You did damn good mum, and I love you. x

What did your parents do right that you would like to pass on to your kids? Leave a comment. 

Home is Where I Am

I’m stuck in this emotional rut, you see. This rut of being happy somewhere, but struggling to accept it as ‘home’. This rut of wondering where I will end up, whatever that means. This rut of planting my roots where I am and being here now.

This rut, it scares me. Because I don’t know the answer and I won’t know until the very last moment, when I really need to know. God often works on a ‘need to know’ basis with us because that’s what requires faith and perseverance, and that’s what produces more faith and good character. I don’t know about you, but I desire faith and good character more than anything else. I’m not saying that to sound great, I really truly mean it. Because my whole life will benefit out of the overflow.

It seems unfair and like God is cruel by holding back but if we knew everything all the time, it would be insane on the membrane yo! Did you ever see the short-lived series ‘Flash Forward’, where through a global disaster everyone saw their future? It messed everything up because we’re not meant to know. We’re meant to be here now, do it well and let tomorrow take care of itself.

I think too much about how everything will work out, about how this contributes to that, etc. Yet I always end up at the same conclusion; I can’t do this alone and no man or friend can do it for me. It’s a God thing, it’s always a God thing.

All I know now is that the UK is where I have been since being a real adult. Actually, it’s where I became an adult. I don’t know what it is to be an adult in New Zealand. I do know what it’s like to be a school girl, a daughter, a sister, a friend, but not an adult.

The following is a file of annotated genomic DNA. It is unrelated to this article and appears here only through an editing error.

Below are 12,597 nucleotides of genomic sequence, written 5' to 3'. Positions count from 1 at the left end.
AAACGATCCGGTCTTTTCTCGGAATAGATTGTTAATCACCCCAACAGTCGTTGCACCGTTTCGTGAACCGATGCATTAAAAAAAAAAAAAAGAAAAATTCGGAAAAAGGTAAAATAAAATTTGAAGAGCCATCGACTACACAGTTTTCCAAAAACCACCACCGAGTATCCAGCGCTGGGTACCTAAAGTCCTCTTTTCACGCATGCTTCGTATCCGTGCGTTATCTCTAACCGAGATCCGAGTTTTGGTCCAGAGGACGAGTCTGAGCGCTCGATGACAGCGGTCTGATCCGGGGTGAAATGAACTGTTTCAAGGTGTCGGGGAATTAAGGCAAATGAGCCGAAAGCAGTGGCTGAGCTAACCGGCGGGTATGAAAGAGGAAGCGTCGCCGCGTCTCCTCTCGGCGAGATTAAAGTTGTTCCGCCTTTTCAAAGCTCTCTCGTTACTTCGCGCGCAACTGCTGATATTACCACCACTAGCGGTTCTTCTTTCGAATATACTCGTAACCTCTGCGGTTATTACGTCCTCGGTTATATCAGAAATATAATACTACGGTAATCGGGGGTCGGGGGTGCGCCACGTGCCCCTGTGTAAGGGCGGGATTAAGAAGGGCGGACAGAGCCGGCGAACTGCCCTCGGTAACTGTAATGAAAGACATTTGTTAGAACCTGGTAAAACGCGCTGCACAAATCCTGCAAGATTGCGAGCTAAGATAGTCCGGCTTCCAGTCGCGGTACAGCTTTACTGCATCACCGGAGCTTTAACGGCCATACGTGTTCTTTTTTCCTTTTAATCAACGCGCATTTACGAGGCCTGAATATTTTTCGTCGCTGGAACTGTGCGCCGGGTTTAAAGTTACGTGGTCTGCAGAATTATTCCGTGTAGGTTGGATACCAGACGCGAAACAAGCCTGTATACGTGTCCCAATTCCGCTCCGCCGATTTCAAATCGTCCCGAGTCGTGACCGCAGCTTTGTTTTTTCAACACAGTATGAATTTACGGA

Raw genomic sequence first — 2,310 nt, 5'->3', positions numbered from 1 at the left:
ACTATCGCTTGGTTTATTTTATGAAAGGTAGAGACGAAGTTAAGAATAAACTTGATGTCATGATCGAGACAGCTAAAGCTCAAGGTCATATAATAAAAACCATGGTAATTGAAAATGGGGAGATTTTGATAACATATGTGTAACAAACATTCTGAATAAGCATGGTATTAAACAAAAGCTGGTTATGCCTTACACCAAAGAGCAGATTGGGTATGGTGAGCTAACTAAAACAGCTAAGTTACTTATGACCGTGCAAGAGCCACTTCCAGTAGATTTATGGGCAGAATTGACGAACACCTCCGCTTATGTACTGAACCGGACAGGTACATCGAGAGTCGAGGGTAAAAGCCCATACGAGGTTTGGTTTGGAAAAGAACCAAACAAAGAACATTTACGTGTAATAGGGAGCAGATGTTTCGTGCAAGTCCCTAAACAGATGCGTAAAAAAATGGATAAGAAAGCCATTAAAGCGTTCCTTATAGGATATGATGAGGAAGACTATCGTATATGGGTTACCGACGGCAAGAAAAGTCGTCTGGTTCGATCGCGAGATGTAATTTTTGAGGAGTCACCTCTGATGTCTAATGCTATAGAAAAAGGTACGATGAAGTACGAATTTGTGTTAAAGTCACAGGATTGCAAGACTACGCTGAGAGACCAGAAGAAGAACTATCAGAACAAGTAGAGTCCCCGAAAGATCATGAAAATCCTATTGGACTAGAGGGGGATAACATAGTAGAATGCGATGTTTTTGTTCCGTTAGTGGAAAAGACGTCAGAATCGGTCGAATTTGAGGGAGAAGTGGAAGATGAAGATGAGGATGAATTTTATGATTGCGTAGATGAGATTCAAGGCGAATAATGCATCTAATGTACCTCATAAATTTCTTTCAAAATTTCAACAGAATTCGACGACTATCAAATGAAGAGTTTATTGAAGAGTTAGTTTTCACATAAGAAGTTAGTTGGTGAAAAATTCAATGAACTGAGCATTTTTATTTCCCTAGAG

I left so naive but so ready, craving adventure, growth and life experience. It was meant to last a year but life got away with me, and that year is coming up to four. Four crazy/beautiful years that have broken me, rebuilt me, and broken me again.

Only now do I realise that this is home. It’s always been about location for me, this struggle of having my heart in two places and never really allowing myself to settle. There was always a reason or person that was my excuse for being here. Now it’s just me and I still want to be here. Damn it, I still want to be here and it frustrates me. You may not understand but hopefully you do.

I went ‘home’, and immediately become the daughter, sister, friend again as if I had never left. But I wasn’t the school girl, I was the working girl that plays grown-up everyday in London. And it’s not pretend, it’s real. I’ve changed and I’m not mummy’s little girl anymore. That’s a pretty hard adjustment for any mummy and little girl.

So yeah, I did leave and there were moments when I was home that it felt so alarmingly obvious to me and everyone else. There were moments where New Zealand felt so foreign and that makes me sad, because it means accepting the end of an era that probably ended a long time ago.  My childhood home was just that – the home of my childhood; my mother’s abode. My adulthood home? That is what I’ve created and that isn’t in New Zealand. That’s here, I am here.

I don’t know what I want for lunch let alone where I want to settle. But it’s time to settle this year, here. Because it’s right. I am not displaced, I am purposefully placed, even if I don’t know why.

Say it with me: My home is where I am, my home is where I am.

Do you know how I feel? Have you ever had to leave somewhere or something behind, and say goodbye to an era?